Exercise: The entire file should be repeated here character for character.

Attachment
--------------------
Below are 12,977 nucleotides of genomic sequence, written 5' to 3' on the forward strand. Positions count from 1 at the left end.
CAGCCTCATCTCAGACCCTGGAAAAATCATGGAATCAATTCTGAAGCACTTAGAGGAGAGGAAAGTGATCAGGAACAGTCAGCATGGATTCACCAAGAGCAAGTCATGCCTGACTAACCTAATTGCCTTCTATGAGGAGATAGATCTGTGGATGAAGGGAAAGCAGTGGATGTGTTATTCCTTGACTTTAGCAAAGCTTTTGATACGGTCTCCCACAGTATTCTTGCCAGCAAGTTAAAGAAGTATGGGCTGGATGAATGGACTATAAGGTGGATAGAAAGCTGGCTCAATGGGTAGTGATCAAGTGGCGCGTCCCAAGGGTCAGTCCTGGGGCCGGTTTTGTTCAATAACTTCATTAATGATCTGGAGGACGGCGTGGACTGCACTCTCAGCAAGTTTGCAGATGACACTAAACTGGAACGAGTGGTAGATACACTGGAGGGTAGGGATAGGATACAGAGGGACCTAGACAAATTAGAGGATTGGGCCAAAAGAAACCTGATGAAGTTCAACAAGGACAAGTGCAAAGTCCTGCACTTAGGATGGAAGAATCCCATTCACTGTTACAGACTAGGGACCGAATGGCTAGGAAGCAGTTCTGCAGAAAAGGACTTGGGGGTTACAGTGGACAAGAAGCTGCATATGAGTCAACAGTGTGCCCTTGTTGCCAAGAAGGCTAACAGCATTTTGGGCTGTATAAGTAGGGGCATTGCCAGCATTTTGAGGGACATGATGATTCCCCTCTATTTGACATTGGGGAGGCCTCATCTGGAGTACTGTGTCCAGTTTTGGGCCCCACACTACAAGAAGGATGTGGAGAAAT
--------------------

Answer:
Below are 12,977 nucleotides of genomic sequence, written 5' to 3' on the forward strand. Positions count from 1 at the left end.
CAGCCTCATCTCAGACCCTGGAAAAATCATGGAATCAATTCTGAAGCACTTAGAGGAGAGGAAAGTGATCAGGAACAGTCAGCATGGATTCACCAAGAGCAAGTCATGCCTGACTAACCTAATTGCCTTCTATGAGGAGATAGATCTGTGGATGAAGGGAAAGCAGTGGATGTGTTATTCCTTGACTTTAGCAAAGCTTTTGATACGGTCTCCCACAGTATTCTTGCCAGCAAGTTAAAGAAGTATGGGCTGGATGAATGGACTATAAGGTGGATAGAAAGCTGGCTCAATGGGTAGTGATCAAGTGGCGCGTCCCAAGGGTCAGTCCTGGGGCCGGTTTTGTTCAATAACTTCATTAATGATCTGGAGGACGGCGTGGACTGCACTCTCAGCAAGTTTGCAGATGACACTAAACTGGAACGAGTGGTAGATACACTGGAGGGTAGGGATAGGATACAGAGGGACCTAGACAAATTAGAGGATTGGGCCAAAAGAAACCTGATGAAGTTCAACAAGGACAAGTGCAAAGTCCTGCACTTAGGATGGAAGAATCCCATTCACTGTTACAGACTAGGGACCGAATGGCTAGGAAGCAGTTCTGCAGAAAAGGACTTGGGGGTTACAGTGGACAAGAAGCTGCATATGAGTCAACAGTGTGCCCTTGTTGCCAAGAAGGCTAACAGCATTTTGGGCTGTATAAGTAGGGGCATTGCCAGCATTTTGAGGGACATGATGATTCCCCTCTATTTGACATTGGGGAGGCCTCATCTGGAGTACTGTGTCCAGTTTTGGGCCCCACACTACAAGAAGGATGTGGAGAAAT